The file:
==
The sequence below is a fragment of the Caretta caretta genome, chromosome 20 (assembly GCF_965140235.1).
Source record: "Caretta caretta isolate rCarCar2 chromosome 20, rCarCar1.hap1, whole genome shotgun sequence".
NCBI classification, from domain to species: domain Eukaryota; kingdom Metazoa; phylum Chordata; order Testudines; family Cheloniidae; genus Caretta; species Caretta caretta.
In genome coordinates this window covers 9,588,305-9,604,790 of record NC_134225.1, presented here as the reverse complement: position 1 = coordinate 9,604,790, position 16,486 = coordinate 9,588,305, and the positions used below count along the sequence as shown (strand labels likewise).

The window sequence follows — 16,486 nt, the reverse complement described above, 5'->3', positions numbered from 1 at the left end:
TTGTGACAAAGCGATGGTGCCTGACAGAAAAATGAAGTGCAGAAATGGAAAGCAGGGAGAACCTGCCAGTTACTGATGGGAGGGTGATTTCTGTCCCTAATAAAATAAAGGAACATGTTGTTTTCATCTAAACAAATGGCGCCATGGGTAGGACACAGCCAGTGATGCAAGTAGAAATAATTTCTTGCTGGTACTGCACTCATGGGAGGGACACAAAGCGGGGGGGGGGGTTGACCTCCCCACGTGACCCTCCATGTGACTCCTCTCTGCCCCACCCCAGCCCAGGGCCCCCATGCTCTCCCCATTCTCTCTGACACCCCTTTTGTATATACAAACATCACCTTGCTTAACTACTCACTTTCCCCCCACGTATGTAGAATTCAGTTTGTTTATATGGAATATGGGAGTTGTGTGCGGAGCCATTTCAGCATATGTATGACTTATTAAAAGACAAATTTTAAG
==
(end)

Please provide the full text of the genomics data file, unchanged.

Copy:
The sequence below is a fragment of the Caretta caretta genome, chromosome 20 (assembly GCF_965140235.1).
Source record: "Caretta caretta isolate rCarCar2 chromosome 20, rCarCar1.hap1, whole genome shotgun sequence".
NCBI classification, from domain to species: domain Eukaryota; kingdom Metazoa; phylum Chordata; order Testudines; family Cheloniidae; genus Caretta; species Caretta caretta.
In genome coordinates this window covers 9,588,305-9,604,790 of record NC_134225.1, presented here as the reverse complement: position 1 = coordinate 9,604,790, position 16,486 = coordinate 9,588,305, and the positions used below count along the sequence as shown (strand labels likewise).

The window sequence follows — 16,486 nt, the reverse complement described above, 5'->3', positions numbered from 1 at the left end:
TTGTGACAAAGCGATGGTGCCTGACAGAAAAATGAAGTGCAGAAATGGAAAGCAGGGAGAACCTGCCAGTTACTGATGGGAGGGTGATTTCTGTCCCTAATAAAATAAAGGAACATGTTGTTTTCATCTAAACAAATGGCGCCATGGGTAGGACACAGCCAGTGATGCAAGTAGAAATAATTTCTTGCTGGTACTGCACTCATGGGAGGGACACAAAGCGGGGGGGGGGGTTGACCTCCCCACGTGACCCTCCATGTGACTCCTCTCTGCCCCACCCCAGCCCAGGGCCCCCATGCTCTCCCCATTCTCTCTGACACCCCTTTTGTATATACAAACATCACCTTGCTTAACTACTCACTTTCCCCCCACGTATGTAGAATTCAGTTTGTTTATATGGAATATGGGAGTTGTGTGCGGAGCCATTTCAGCATATGTATGACTTATTAAAAGACAAATTTTAAG